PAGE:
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Paul McCartney was finally awarded with a Kennedy Center Honor in Washington. He had been selected as an honoree in 2002 but had been unable to attend because of an “inescapable personal obligation”, his cousin’s previously planned wedding. After initially saying that McCartney’s award would be postponed until the following year, the Kennedy Center announced in August 2003 that “Paul McCartney will not be receiving a Kennedy Center Honor.” He, therefore, had to wait seven more years before being awarded. From Wikipedia:
The Kennedy Center Honors is an annual honor given to those in the performing arts for their lifetime of contributions to American culture. The honors have been presented annually since 1978, culminating each December in a star-studded gala celebrating the honorees in the Kennedy Center Opera House in Washington, D.C.
President Kennedy was such an icon for us in the sixties and his presidency was so inspiring for so many people that it is a great pleasure for this kid from Liverpool to receive this honourPaul McCartney
From Whom The Bell Tells, August 28, 2010:
As the papers have already reported, Paul will be heading back to Washington in December to receive a prestigious Kennedy Honour. The award recognises a lifetime contribution to American culture through the performing arts and will see Paul back at the White House for the second time in just six months. As The LA Times noted, “Paul McCartney may be in the running for his own parking space in the White House lot: He’s being honoured yet again in the nation’s capital.” Everyone at Macca HQ is thrilled for the boss of course, and still buzzing from their last trip to America’s most famous address. Roll on December!Stuart Bell
From paulmccartney.com, September 7, 2010:
America to Celebrate the Careers of Extraordinary Artists Sunday 5th December, 2010
The John F. Kennedy Center for the Performing Arts today announced that Paul McCartney has been selected to receive an annual Kennedy Center Honour this year.
Each year the prestigious Honours, now in their 33rd year, are awarded to five special recipients for their lifetime contribution to American culture through the performing arts. Previous recipients include, Robert De Niro, Brian Wilson, Steven Spielberg and Bob Dylan.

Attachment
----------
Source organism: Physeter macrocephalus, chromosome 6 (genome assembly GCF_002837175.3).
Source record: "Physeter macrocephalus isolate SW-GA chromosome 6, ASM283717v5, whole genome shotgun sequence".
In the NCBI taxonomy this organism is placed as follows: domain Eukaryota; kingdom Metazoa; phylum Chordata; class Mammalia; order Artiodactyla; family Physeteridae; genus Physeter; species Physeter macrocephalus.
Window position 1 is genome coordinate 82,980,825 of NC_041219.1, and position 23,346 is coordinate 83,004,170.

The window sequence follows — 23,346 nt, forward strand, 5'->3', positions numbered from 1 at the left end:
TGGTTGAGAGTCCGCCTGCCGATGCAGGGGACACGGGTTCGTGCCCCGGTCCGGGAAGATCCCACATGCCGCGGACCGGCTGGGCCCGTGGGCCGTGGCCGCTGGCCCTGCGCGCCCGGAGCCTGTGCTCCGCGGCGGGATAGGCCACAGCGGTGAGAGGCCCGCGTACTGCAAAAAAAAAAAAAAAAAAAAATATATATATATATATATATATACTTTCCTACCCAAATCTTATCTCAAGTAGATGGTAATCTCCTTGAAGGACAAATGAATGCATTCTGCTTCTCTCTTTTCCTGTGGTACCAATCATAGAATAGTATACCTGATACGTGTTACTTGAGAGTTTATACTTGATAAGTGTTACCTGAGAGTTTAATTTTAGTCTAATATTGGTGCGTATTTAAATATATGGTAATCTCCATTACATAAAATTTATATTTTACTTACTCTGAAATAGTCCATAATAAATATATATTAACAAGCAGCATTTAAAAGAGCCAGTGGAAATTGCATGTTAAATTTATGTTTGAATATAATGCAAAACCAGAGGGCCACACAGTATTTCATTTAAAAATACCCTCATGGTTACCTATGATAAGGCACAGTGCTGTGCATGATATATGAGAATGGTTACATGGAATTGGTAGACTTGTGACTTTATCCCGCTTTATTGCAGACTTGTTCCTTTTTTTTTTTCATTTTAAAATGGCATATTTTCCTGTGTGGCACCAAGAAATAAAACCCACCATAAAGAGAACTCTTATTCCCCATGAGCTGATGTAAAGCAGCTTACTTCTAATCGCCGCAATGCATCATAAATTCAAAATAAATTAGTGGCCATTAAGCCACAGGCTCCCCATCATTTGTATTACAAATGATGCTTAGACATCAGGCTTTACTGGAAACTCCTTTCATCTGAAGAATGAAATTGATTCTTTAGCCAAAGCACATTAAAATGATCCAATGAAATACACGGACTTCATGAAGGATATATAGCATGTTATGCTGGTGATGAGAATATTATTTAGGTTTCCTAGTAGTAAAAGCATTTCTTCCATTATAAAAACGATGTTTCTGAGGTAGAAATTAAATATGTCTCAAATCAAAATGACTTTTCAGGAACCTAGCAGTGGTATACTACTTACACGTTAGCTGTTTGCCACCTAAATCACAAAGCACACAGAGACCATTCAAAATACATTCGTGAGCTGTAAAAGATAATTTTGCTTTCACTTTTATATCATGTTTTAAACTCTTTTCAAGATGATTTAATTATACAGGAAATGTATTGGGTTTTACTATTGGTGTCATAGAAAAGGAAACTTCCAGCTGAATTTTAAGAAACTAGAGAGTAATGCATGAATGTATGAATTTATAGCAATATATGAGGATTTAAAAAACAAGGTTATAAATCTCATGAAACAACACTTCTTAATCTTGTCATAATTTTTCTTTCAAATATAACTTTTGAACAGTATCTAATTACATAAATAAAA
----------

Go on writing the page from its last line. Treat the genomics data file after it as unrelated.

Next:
On selecting Paul for this highly prestigious award, Kennedy Center Chairman David M. Rubenstein said, Sir Paul McCartney is one of the most influential and successful songwriters and musicians of all time, whose work has continuously altered both the creation and perception of music all over the world.
The annual Honours Gala will take place on Sunday December 5th in a star-studded celebration at the Kennedy Center Opera House, Washington. The honourees will be received by the President of the United States and Mrs Obama at a reception at the White House prior to the Honours Gala. The honourees and The President will then move to the Opera House to take their seats. The Gala will see the 2010 honourees watch surprise performances and receive heartfelt tributes
by world-class performers and superstars, yet to be announced.
Prior to the event The Kennedy Center Honours medallions will be presented on Saturday 4th December, the night before the gala, at a State Department dinner hosted by Secretary of State, Hillary Clinton.
Speaking about receiving this special honour Paul said, “President Kennedy was such an icon for us in the sixties and his presidency was so inspiring for so many people that it is a great pleasure for this kid from Liverpool to receive this honour“.
Paul is certainly no stranger to The White House, he visited there earlier this year in June when he was awarded with The Gershwin Prize for Popular Song. That, now legendary, evening included performances by Paul himself as well as a cast of household names including Stevie Wonder, Dave Grohl and the Jonas Brothers.
The Honours Gala will be broadcast in the US on CBS.
From RollingStone, December 7, 2010: